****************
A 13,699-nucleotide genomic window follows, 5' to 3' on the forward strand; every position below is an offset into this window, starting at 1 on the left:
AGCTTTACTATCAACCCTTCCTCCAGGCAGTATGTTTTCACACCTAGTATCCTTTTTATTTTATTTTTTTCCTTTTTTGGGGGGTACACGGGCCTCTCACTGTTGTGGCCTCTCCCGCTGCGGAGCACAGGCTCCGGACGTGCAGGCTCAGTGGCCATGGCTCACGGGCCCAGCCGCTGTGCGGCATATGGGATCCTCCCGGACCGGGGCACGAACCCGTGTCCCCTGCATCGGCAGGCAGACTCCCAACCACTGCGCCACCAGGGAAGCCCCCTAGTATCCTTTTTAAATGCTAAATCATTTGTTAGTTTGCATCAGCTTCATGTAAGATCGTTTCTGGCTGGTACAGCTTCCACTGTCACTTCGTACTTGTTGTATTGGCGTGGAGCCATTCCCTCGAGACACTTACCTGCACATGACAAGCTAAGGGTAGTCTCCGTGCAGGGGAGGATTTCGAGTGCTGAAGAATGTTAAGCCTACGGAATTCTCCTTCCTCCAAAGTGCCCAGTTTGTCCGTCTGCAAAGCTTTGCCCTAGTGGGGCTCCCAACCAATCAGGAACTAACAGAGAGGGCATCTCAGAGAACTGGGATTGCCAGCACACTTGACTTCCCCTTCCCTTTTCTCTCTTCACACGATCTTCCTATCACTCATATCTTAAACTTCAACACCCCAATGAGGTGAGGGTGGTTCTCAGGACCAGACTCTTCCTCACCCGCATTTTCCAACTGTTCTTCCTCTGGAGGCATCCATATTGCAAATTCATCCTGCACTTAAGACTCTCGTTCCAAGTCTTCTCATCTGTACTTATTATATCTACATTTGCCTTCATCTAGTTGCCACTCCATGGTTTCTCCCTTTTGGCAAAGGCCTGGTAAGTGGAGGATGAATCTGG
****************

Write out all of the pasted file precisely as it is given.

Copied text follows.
A 13,699-nucleotide genomic window follows, 5' to 3' on the forward strand; every position below is an offset into this window, starting at 1 on the left:
AGCTTTACTATCAACCCTTCCTCCAGGCAGTATGTTTTCACACCTAGTATCCTTTTTATTTTATTTTTTTCCTTTTTTGGGGGGTACACGGGCCTCTCACTGTTGTGGCCTCTCCCGCTGCGGAGCACAGGCTCCGGACGTGCAGGCTCAGTGGCCATGGCTCACGGGCCCAGCCGCTGTGCGGCATATGGGATCCTCCCGGACCGGGGCACGAACCCGTGTCCCCTGCATCGGCAGGCAGACTCCCAACCACTGCGCCACCAGGGAAGCCCCCTAGTATCCTTTTTAAATGCTAAATCATTTGTTAGTTTGCATCAGCTTCATGTAAGATCGTTTCTGGCTGGTACAGCTTCCACTGTCACTTCGTACTTGTTGTATTGGCGTGGAGCCATTCCCTCGAGACACTTACCTGCACATGACAAGCTAAGGGTAGTCTCCGTGCAGGGGAGGATTTCGAGTGCTGAAGAATGTTAAGCCTACGGAATTCTCCTTCCTCCAAAGTGCCCAGTTTGTCCGTCTGCAAAGCTTTGCCCTAGTGGGGCTCCCAACCAATCAGGAACTAACAGAGAGGGCATCTCAGAGAACTGGGATTGCCAGCACACTTGACTTCCCCTTCCCTTTTCTCTCTTCACACGATCTTCCTATCACTCATATCTTAAACTTCAACACCCCAATGAGGTGAGGGTGGTTCTCAGGACCAGACTCTTCCTCACCCGCATTTTCCAACTGTTCTTCCTCTGGAGGCATCCATATTGCAAATTCATCCTGCACTTAAGACTCTCGTTCCAAGTCTTCTCATCTGTACTTATTATATCTACATTTGCCTTCATCTAGTTGCCACTCCATGGTTTCTCCCTTTTGGCAAAGGCCTGGTAAGTGGAGGATGAATCTGG